I’m working on the handwritten kanji character recognition. At least that part doesn’t need reworking, I thought. Maybe it doesn’t, though I plan to improve on it a bit. What gives me headaches (apart from the fast changing weather) is that I don’t really understand a lot of the code now.
As I’m working on the new version, I try to describe what each part of the code does, so I’m adding comments everywhere. In the original code there was almost none. I could easily understand what the program does, so why add any? Good code explains itself? I have seen that line a lot before. Unfortunately it’s only true about code which solves a very simple, easy to understand problem with a simple algorithm. NOT for handwritten kanji character recognition.
I can’t make much out of the old code without considerable effort doing so. Because of this, even copying the old code takes a lot of time. Not that I’m just copying it either. I’m not sure whether all of my old decisions made sense or not, but regardless of that I would probably make different ones now. It’d be good if someone reading that code (even if it’s me years from now) could figure out why those decisions were made.
I think I’ve learned my lesson, but that doesn’t mean every single line will get commented either. Some parts really do explain themselves. Others might not be obvious to everyone, but as I was solving the same problems the same way years back, they will be easy to read in the future too. I have seen code before which had more comments than code, and it was hard to read because of that. If the algorithm is complicated, explaining it in a few long paragraphs at the start of the code is better than writing a description about each line.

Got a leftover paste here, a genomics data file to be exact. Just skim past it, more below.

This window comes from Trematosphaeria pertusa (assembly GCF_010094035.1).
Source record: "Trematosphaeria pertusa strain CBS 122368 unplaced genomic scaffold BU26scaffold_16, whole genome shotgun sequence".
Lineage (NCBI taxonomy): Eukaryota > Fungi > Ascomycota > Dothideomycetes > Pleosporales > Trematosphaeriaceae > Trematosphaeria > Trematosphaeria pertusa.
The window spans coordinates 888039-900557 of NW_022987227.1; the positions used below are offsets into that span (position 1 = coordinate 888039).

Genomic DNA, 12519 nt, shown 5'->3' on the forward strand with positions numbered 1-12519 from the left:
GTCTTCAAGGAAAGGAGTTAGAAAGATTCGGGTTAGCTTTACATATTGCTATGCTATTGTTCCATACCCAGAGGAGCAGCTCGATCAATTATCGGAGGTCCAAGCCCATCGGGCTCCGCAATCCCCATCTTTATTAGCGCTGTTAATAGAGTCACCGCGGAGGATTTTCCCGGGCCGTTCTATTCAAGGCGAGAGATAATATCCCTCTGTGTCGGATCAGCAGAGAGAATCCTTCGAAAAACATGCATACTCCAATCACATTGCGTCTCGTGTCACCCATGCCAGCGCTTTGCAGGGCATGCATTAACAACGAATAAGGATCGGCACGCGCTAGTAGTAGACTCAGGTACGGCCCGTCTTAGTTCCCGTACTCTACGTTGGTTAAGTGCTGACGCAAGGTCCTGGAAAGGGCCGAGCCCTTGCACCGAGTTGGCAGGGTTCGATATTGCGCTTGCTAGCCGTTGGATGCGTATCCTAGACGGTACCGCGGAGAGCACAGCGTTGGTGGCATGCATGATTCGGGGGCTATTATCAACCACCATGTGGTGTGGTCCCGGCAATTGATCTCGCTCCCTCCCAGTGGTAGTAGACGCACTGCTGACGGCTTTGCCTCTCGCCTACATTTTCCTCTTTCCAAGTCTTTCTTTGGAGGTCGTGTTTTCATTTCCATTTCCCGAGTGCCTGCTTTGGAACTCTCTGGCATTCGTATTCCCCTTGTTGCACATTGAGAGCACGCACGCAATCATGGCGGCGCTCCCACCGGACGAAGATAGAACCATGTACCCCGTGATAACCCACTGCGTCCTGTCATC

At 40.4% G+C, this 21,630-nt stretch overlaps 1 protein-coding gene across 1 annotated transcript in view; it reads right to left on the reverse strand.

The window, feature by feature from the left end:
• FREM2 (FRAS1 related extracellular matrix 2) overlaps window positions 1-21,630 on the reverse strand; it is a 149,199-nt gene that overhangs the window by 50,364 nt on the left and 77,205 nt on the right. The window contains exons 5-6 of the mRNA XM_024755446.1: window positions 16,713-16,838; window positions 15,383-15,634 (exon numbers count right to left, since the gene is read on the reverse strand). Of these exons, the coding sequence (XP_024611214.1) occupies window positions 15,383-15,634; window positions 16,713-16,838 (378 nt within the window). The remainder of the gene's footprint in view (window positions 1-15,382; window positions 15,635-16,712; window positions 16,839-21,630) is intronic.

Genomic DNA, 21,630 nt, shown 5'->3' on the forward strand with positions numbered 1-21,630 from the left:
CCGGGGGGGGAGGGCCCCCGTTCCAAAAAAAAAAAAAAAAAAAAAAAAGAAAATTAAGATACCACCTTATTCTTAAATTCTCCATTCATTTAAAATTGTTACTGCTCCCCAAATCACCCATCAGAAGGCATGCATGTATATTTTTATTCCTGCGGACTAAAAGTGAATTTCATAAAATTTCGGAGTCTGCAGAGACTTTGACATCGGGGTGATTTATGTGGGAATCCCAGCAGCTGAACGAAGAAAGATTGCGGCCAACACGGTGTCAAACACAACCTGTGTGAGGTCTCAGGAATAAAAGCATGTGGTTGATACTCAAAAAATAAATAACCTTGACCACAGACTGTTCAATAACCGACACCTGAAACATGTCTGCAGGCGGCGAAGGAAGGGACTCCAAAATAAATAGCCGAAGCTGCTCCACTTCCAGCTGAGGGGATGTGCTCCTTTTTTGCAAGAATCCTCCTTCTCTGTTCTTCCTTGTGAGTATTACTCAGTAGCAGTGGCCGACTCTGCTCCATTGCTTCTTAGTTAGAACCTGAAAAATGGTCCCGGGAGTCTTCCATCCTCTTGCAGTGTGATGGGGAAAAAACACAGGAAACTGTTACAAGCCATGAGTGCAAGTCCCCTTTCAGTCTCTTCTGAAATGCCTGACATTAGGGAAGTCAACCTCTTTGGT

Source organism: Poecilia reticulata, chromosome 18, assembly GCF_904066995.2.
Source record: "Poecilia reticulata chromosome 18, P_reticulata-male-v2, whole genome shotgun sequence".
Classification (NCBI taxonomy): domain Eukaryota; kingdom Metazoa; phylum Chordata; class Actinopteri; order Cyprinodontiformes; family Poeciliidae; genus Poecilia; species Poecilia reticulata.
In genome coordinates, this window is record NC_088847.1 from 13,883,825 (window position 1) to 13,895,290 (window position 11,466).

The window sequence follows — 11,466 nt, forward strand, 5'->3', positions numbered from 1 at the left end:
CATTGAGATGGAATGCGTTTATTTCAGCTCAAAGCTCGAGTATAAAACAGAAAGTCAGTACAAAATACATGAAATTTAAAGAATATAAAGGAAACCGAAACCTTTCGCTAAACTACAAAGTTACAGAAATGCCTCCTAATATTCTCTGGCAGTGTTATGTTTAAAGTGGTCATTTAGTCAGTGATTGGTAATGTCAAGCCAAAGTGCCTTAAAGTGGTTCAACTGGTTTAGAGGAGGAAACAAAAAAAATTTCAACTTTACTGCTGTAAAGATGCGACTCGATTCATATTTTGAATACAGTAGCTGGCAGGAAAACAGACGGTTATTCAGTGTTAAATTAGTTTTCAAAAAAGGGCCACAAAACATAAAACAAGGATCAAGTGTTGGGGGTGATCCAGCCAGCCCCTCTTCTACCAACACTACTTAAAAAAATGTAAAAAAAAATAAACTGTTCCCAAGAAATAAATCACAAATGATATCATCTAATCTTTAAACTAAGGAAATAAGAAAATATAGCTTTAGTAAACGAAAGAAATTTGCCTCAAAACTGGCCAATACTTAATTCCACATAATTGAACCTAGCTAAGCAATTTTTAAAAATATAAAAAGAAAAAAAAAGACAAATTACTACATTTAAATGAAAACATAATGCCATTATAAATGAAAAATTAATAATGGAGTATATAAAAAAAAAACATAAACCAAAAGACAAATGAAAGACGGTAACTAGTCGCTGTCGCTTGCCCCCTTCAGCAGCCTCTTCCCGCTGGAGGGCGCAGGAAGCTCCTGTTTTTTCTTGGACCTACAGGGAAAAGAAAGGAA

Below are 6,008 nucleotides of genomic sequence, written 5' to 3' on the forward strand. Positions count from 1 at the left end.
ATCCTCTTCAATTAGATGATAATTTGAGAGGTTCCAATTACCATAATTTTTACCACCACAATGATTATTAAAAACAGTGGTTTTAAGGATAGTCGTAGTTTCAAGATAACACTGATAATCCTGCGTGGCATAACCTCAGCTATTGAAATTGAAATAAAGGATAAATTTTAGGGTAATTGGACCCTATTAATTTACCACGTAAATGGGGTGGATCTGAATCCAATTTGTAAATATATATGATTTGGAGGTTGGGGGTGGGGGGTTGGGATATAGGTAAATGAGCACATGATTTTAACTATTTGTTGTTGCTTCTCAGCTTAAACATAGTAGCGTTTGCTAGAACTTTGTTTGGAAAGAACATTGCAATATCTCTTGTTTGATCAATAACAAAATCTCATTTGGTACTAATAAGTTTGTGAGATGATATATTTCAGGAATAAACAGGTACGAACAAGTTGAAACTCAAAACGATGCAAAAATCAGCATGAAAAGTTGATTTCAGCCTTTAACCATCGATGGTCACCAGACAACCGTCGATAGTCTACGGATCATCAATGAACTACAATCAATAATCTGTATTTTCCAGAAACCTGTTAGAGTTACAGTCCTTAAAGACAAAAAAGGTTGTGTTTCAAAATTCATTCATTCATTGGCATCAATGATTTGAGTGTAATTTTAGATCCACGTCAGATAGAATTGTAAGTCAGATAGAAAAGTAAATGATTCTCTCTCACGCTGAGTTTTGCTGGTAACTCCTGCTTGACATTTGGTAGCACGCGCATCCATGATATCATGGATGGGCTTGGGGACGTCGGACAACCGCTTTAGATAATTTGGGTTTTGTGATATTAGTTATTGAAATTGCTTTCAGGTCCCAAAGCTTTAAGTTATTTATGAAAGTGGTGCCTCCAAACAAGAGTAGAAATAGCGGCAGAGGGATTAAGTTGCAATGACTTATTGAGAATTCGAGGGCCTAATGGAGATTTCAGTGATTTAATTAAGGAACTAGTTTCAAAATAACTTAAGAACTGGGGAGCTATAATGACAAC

Just to clarify, I’m writing this because it helps me concentrate while I code. I doubt anyone will change their habits because of this blog.
Whenever I touch Qt designer to design a new window I feel like I have to rant about it. So here is my rant: layouts in Qt are bad bad bad bad bad!
I think I’ll need to find other ways to vent my frustration.
UPDATE: I didn’t want to make just another blog post about this stupidity, that’s why I’m expanding this post instead. I’ll spend this day trying to make a window with things placed at specific locations. And it’ll take the whole day. Again. When it comes to Qt’s window layouts and widgets the usual (and only working) solution is to “write it yourself.” If it weren’t the only real option for making cross platform apps, I’d be too frustrated to use it any longer.
UPDATE2: It turns out what I could easily achieve in c++builder (or directly in winapi – done both) is impossible in Qt. I spent the whole day looking for a solution and it can’t be done. Now I’ll have to figure out a way how not to make the kanji handwriting recognizer window butt ugly.
Disclaimer: This is a programming topic. Not that scary though.
As the title says, it is possible to not write well optimized code, but replace it with threads. (VERY simply put, a thread is a program within a program. It runs at the same time another part of the program* runs.)